The prosecution also introduced an audiotape of a telephone conversation between Tucker and appellant, where Tucker tried to arrange a second transaction. The conversation is laced with drug culture expressions and is difficult to understand. The prosecution’s interpretation of the conversation was as follows:

They talked about Helen and Cathy, the two people they had dealt to before. The statement says, "She wants to see if we can do it tomorrow." Cathy wants to see if we can do it tomorrow. Helen wants to see if we can do it tomorrow, another deal. "Those girls are back." The girls from June 16th, Helen and Cathy, they’re back. They want more methamphetamine. "Can you help me again?" The same thing is happening – the accused believes the same thing happened on 29 July as was happening on the 15th of June – setting up a deal with Tucker to deal to Helen and Cathy. Burroughs’s court-martial was on November 1, 1993, well before appellant’s, which began on December 22, 1993. Burroughs pleaded guilty pursuant to a pretrial agreement that required him to testify truthfully in appellant’s case, as well as others. He was interviewed by Naval Criminal Investigative Service (NCIS) agents on the same day as his trial and told the NCIS agents that he did not see appellant at the apartments. On November 22, 1993, Captain (Capt) Lewandowski, who was the trial counsel in Burroughs’ court-martial, as well as a trial counsel in appellant’s case, sent a letter to the convening authority recommending that a hearing be convened under Article 72, UCMJ, 10 USC § 872, and RCM 1109, Manual for Courts-Martial, United States (1995 ed.), to determine if Burroughs had breached his pretrial agreement. Concerned that Burroughs would lose the benefit of his pretrial agreement, Burroughs’ defense counsel notified the staff judge advocate on March 25, 1994, that Burroughs "has not refused to cooperate," but that "he is unable to recall seeing SSgt Brooks" at the apartments.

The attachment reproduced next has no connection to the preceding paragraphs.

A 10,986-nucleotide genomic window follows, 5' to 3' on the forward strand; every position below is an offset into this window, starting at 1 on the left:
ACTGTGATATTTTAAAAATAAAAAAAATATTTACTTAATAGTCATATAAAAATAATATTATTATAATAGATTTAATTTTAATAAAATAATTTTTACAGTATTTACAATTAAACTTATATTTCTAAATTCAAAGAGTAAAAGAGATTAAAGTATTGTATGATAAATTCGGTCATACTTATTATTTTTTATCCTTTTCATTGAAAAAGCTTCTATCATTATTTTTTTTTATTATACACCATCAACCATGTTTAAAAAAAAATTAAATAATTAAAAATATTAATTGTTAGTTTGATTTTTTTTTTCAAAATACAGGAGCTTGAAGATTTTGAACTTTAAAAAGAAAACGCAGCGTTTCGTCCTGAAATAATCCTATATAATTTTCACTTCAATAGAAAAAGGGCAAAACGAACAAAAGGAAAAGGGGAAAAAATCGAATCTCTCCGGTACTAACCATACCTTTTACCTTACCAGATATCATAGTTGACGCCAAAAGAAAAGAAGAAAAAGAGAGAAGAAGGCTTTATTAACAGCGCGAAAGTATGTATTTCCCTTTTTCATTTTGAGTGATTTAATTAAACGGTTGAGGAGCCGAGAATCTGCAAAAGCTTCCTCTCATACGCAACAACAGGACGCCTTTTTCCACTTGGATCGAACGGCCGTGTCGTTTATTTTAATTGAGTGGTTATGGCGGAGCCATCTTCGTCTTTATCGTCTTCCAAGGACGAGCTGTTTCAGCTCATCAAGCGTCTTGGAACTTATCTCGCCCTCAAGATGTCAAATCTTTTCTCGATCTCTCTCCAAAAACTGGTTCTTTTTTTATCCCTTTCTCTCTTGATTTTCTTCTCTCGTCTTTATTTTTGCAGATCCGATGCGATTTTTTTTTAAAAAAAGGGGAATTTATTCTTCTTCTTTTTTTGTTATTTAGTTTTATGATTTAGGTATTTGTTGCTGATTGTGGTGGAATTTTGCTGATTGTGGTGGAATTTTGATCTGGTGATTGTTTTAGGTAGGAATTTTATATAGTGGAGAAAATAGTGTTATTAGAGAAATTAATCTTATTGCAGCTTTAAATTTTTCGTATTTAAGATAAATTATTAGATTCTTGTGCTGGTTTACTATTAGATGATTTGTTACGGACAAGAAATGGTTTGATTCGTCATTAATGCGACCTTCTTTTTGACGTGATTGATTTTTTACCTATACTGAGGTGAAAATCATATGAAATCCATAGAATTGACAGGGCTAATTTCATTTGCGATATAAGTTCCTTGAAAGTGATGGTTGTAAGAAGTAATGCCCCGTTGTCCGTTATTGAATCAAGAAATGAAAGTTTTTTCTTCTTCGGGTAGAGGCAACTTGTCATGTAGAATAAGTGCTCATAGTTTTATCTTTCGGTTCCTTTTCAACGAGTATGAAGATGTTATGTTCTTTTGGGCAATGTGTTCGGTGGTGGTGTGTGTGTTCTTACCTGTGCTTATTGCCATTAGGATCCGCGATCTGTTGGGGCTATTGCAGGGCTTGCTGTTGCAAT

Appellant’s defense counsel decided to not call Burroughs as a witness. On March 10 and 30, 1995, appellant’s defense counsel asserted in RCM 1106 submissions to the convening authority that, as a result of government threats, Burroughs was not called as a defense witness because, based on their pretrial interview, "his testimony was simply incredible based on his demeanor, attitude, aloofness, inability to recall and almost hostile attitude towards us." The post-trial submission also included an affidavit from Burroughs, dated March 30, 1995, asserting that he would have testified that he did not see appellant at the apartments.

Having been unsuccessful in persuading the convening authority to order a rehearing, appellant filed a petition for new trial with the Judge Advocate General of the Navy, who referred it to the Court of Criminal Appeals, in accordance with RCM 1210(e). Appellant also filed an extensive assignment of errors with the Court of Criminal Appeals, including allegations of prosecutorial misconduct and unlawful command influence which are identical to Granted Issue II. The basis for the allegations was, again, Burroughs’ affidavit. After hearing oral argument, the court below denied the petition for new trial and rejected as meritless appellant’s assertions of prosecutorial misconduct and unlawful command influence. The court reasoned as follows:

We have closely considered the post-trial statements by Burroughs, the prosecutor who allegedly threatened him, and Burroughs’ defense counsel. We are convinced that no such threat was made. It is clear that after Burroughs made his statement to NCIS, the prosecutor in that case, who also was one of the two prosecutors in the appellant’s case, believed that Burroughs was being less than truthful and helpful. That prosecutor, however, did not talk to Burroughs. Instead, the prosecutor advised Burroughs’ defense counsel of his concern and made Burroughs available to discuss the issue with his lawyer. That defense counsel indicated to Burroughs’ convening authority that Burroughs was not denying that the appellant was at the drug sale site. Instead, she indicated that Burroughs was merely indicating that he did not see the appellant because he did not leave the parking lot. We find no evidence that the prosecutor directly or indirectly threatened Burroughs. Unpub op. at 4-5.